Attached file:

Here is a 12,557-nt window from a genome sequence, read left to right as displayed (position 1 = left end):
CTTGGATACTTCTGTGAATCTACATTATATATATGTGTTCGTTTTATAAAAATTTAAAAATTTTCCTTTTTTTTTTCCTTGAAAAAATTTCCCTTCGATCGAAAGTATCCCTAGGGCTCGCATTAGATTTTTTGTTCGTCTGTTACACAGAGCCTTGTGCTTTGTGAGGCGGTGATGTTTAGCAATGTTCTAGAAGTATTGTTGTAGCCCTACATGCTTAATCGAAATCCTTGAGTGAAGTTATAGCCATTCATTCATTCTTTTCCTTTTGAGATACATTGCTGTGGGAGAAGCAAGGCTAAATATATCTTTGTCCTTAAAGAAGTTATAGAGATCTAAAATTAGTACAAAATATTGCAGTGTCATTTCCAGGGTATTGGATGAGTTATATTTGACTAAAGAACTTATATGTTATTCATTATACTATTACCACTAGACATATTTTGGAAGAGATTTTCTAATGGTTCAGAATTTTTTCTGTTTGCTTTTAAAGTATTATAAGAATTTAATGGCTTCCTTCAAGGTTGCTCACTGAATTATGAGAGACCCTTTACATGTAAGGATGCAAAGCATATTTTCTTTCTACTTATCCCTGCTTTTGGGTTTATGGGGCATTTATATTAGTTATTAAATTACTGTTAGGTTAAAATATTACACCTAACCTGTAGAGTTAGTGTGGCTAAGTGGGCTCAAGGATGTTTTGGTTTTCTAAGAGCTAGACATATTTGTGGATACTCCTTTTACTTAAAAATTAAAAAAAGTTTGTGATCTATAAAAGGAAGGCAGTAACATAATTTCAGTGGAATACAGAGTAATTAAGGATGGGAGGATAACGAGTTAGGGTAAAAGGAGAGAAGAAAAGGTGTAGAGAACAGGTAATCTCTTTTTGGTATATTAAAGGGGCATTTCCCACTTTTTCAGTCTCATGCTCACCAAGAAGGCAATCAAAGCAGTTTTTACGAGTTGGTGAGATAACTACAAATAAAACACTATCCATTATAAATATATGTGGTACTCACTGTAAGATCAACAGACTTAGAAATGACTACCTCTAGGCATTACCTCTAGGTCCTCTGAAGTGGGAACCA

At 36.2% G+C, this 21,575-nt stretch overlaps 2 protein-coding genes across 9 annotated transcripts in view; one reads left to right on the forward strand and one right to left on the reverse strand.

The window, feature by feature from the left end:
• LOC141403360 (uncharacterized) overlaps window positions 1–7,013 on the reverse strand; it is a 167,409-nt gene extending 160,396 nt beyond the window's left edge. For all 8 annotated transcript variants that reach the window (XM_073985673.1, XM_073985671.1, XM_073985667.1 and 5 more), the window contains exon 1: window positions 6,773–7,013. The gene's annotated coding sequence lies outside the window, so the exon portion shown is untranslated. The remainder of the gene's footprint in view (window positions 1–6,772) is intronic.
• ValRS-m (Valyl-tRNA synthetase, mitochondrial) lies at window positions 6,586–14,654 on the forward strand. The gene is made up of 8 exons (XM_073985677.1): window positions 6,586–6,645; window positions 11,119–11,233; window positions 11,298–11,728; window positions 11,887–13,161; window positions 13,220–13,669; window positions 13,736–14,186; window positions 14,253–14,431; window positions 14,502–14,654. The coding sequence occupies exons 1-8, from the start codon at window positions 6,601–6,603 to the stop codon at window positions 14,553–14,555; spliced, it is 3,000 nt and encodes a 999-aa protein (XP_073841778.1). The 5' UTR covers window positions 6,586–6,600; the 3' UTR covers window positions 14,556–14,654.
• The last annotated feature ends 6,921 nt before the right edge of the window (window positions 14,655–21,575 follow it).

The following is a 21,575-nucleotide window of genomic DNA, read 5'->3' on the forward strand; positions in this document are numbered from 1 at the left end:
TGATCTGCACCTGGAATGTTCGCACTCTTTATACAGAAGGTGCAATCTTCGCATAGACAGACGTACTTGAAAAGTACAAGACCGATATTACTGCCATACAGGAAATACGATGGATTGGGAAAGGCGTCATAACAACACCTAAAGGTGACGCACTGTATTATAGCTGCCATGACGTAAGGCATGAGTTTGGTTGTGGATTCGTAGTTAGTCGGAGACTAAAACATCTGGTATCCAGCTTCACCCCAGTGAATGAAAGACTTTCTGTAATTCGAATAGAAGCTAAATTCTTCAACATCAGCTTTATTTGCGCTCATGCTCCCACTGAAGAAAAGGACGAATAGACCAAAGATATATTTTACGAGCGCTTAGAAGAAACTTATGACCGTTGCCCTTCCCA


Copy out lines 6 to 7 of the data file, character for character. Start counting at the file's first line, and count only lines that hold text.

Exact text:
• ValRS-m (Valyl-tRNA synthetase, mitochondrial) lies at window positions 6,586–14,654 on the forward strand. The gene is made up of 8 exons (XM_073985677.1): window positions 6,586–6,645; window positions 11,119–11,233; window positions 11,298–11,728; window positions 11,887–13,161; window positions 13,220–13,669; window positions 13,736–14,186; window positions 14,253–14,431; window positions 14,502–14,654. The coding sequence occupies exons 1-8, from the start codon at window positions 6,601–6,603 to the stop codon at window positions 14,553–14,555; spliced, it is 3,000 nt and encodes a 999-aa protein (XP_073841778.1). The 5' UTR covers window positions 6,586–6,600; the 3' UTR covers window positions 14,556–14,654.
• The last annotated feature ends 6,921 nt before the right edge of the window (window positions 14,655–21,575 follow it).